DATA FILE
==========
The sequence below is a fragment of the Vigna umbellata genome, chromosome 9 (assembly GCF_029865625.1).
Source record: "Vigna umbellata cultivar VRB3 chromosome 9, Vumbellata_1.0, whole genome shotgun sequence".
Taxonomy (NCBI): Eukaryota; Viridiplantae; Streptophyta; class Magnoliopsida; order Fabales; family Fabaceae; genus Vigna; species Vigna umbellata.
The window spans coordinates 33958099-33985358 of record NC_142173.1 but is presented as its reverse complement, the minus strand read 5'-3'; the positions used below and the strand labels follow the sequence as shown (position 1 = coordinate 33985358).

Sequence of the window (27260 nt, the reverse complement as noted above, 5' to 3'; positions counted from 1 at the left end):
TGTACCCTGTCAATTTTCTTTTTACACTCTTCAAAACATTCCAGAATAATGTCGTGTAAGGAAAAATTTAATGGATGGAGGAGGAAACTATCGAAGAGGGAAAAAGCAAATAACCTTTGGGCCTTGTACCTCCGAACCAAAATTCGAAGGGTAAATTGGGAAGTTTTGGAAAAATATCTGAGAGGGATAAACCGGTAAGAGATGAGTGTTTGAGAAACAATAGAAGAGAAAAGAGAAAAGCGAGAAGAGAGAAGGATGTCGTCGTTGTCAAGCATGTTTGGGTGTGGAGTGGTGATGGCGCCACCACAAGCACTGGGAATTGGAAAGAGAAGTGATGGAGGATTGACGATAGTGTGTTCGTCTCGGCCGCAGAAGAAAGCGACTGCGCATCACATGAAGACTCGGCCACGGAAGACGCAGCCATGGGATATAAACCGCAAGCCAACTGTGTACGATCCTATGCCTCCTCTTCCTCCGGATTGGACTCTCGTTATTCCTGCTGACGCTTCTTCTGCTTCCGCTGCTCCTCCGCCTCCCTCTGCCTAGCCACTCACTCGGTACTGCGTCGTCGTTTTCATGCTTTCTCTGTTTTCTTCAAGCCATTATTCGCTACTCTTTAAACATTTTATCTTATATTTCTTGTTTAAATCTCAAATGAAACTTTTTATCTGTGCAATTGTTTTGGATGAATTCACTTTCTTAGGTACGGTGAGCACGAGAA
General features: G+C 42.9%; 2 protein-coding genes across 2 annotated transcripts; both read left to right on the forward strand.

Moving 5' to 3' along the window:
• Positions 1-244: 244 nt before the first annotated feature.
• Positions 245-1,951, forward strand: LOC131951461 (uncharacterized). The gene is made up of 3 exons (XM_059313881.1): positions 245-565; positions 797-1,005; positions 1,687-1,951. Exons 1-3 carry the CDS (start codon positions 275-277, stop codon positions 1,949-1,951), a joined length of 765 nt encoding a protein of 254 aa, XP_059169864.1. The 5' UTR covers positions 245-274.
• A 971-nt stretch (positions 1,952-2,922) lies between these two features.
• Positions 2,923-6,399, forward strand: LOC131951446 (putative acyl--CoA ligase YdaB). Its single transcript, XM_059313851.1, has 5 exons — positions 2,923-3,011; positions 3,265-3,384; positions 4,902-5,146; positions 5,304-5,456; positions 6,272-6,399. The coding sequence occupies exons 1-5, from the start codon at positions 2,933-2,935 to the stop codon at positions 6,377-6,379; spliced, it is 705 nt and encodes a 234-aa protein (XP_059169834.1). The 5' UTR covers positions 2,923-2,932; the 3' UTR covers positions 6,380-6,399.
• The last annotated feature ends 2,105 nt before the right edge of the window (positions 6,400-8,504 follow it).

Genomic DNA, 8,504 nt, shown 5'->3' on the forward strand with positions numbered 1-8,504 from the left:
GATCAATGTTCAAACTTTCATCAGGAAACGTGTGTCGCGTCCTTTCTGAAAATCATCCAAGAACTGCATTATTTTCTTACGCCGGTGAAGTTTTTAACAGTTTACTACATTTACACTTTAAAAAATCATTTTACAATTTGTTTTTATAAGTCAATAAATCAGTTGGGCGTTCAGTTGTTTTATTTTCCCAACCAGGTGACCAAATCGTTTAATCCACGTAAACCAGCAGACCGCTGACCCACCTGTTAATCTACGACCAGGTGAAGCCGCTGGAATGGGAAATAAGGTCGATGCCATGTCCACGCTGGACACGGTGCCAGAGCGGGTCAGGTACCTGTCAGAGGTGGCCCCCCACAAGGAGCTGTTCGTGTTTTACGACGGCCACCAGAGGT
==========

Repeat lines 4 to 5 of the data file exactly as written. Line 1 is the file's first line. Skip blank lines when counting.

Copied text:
The window spans coordinates 33958099-33985358 of record NC_142173.1 but is presented as its reverse complement, the minus strand read 5'-3'; the positions used below and the strand labels follow the sequence as shown (position 1 = coordinate 33985358).

Sequence of the window (27260 nt, the reverse complement as noted above, 5' to 3'; positions counted from 1 at the left end):